What Would it Take to Reverse Presbyopia?
Have you noticed that you are struggling to read books or magazines? Do things close to your face move in and out of focus? Do you feel like you are straining to see things in close proximity clearly? If you can answer yes to these questions, you may be suffering from an ocular condition known as presbyopia.
What is presbyopia?
The word ‘presbyopia’ originates from the Greek language and is literally interpreted as ‘old eye’. Perhaps then it is unsurprising that the term presbyopia is given to a degenerative condition that is fairly common in patients over the age of 40. It occurs when your eyes gradually lose their ability to see things close by, such as a smartphone screen or newspaper.
There are five varieties of presbyopia:
Incipient presbyopia – the earliest stage of presbyopia, usually characterized by the inability to read smaller print.
Functional presbyopia – issues with reading things close to you become significantly more noticeable.
Nocturnal presbyopia – when it becomes trickier to focus in on nearby objects during times when the lighting conditions are low, such as dusk or night time, or in a darker room.
Absolute presbyopia – you are unable to focus on any nearby object, regardless of the light conditions.
Premature presbyopia – occasionally presbyopia may occur when a patient is under the age of 40. In these instances, it is referred to as premature presbyopia.
What causes presbyopia?
Our eyes have a clear lens that sits just behind our colored iris. When we start life, that lens is soft and flexible, which is important as for us to see things, our lenses must adapt to focus light on to the retina in the right way. When we want to see something close to our face, our lenses change shape and thickness to bring the image into focus.
However, as we get older, naturally-occurring changes within the lenses cause them to lose some of their elasticity. This makes it much harder for the lens to change shape, and
Symptoms of presbyopia
The first symptoms of presbyopia tend to be tiring of the eyes, particularly when you are paying close attention to something. You may also find that it takes longer for your vision to adjust when you go from looking at something nearby to something far away. Nevertheless, over time you will notice a significant disruption in your near-sightedness and may experience headaches and eye strain when attempting to use your vision.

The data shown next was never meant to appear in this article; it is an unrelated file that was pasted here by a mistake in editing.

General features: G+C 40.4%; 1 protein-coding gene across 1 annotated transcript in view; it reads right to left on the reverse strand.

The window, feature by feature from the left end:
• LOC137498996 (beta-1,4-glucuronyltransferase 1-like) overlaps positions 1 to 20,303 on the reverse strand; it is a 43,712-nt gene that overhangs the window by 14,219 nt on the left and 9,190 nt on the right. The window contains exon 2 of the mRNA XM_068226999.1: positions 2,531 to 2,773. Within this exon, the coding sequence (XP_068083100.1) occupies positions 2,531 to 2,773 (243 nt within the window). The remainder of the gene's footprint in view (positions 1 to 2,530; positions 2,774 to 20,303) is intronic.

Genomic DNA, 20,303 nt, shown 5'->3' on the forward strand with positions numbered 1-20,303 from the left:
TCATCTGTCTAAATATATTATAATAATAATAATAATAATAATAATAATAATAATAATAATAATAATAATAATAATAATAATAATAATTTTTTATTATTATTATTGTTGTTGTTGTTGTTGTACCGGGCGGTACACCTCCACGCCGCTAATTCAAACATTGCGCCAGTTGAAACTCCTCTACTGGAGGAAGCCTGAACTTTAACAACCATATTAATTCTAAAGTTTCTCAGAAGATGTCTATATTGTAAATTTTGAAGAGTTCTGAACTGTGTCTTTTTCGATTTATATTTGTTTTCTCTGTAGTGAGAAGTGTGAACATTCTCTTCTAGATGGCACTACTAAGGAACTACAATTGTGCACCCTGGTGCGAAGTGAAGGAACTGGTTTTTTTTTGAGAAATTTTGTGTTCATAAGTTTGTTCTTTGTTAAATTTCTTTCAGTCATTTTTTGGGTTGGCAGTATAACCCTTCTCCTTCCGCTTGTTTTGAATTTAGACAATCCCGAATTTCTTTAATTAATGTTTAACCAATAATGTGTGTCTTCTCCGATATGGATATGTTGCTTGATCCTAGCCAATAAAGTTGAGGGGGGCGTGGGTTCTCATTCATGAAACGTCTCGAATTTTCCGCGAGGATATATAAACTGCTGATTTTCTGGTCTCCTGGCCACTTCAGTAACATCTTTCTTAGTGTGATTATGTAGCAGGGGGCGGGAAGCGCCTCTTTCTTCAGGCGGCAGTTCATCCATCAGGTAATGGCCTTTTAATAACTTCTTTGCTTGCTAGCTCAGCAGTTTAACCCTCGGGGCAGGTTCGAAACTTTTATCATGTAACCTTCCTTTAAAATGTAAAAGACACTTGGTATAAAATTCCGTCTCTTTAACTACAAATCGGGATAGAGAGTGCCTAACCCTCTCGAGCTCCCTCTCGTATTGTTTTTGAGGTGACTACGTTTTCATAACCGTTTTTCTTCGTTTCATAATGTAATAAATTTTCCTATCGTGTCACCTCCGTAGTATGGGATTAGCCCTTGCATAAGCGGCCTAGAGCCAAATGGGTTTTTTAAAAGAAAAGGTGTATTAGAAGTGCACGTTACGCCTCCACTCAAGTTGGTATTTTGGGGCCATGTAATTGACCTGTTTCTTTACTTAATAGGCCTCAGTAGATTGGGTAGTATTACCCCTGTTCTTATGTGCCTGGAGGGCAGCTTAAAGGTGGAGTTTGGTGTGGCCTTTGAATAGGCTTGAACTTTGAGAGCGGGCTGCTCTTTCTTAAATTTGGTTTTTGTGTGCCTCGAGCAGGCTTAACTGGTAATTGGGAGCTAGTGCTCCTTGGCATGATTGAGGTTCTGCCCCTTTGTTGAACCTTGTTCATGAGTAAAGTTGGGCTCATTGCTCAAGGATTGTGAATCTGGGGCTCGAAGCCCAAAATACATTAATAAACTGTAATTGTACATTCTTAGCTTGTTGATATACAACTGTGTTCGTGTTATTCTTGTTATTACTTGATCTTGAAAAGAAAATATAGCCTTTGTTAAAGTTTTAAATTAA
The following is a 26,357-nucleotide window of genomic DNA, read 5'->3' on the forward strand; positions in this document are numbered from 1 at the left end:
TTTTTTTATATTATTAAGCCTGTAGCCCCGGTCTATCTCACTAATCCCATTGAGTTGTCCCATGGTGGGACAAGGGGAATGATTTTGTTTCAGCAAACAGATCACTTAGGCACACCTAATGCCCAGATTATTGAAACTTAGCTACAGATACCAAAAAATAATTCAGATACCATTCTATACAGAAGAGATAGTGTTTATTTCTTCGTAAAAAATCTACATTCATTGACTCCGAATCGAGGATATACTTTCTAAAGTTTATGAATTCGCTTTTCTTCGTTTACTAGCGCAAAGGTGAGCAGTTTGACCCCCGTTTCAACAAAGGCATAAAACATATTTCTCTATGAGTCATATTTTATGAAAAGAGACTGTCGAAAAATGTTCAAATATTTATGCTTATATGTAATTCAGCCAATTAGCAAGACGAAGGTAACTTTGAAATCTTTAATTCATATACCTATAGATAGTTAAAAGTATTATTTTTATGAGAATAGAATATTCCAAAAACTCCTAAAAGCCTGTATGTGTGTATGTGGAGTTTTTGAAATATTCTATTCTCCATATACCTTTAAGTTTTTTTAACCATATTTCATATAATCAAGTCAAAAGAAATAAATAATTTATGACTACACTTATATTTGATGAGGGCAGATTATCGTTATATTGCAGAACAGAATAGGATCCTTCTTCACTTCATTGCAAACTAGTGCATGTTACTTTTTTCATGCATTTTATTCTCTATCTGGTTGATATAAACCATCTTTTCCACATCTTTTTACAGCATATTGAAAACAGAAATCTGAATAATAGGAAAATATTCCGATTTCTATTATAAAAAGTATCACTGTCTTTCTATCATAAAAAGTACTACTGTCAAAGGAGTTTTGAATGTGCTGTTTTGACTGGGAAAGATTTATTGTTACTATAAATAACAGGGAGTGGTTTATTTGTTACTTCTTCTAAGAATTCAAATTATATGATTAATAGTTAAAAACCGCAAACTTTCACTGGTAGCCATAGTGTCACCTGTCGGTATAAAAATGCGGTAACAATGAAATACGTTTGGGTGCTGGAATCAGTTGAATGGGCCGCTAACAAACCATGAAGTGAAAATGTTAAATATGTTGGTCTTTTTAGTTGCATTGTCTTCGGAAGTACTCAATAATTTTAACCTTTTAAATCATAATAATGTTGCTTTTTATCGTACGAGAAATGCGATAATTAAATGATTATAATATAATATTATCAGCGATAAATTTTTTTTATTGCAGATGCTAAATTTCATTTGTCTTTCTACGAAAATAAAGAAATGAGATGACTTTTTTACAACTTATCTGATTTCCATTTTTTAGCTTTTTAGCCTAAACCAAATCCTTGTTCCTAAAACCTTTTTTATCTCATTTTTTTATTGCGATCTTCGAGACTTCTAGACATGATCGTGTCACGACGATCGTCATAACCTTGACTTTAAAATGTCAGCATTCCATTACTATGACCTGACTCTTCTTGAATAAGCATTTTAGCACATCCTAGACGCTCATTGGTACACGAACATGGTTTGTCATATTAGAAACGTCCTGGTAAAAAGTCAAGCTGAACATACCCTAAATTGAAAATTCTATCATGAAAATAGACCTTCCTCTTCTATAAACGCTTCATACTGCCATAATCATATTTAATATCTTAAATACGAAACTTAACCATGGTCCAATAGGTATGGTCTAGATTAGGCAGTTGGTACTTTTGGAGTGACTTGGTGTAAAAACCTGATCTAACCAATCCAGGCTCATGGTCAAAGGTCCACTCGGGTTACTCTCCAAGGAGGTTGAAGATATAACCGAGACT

Can presbyopia be reversed?
Unfortunately, there is no real way of reversing presbyopia at the current time. Some experts have suggested that it may be possible in the future if scientists can find a way to restore the elasticity of the lens of the eye. However, this is clearly not as simple as just injecting molecules of naturally-occurring collagen or elastin into the lens. Fortunately, advancements continue to be made in ocular medicine, so
In the meantime, there are some treatments which can help improve your vision.
If you wish to consider a more permanent solution, then you may wish to consider refractive surgery. It is important to recognize that while refractive surgery can substantially improve your vision, there is no guarantee that you won’t need to wear glasses or contact lenses to help further improve your sight after your operation.
Refractive surgery is performed with a laser, which works by reshaping the cornea so that the patient’s vision is much clearer. In cases of presbyopia, the patient usually has one cornea reshaped to provide clear near vision in one
If you are suffering from presbyopia and would like to discuss your treatment options, or if you have not yet been diagnosed but believe you may be affected, our friendly, knowledgeable team are on hand to help. We can perform a thorough assessment of your vision and provide an accurate diagnosis, then help you find the treatment that is most suitable for you. To arrange your appointment, please feel free to telephone our offices. We look forward to helping you achieve clearer vision.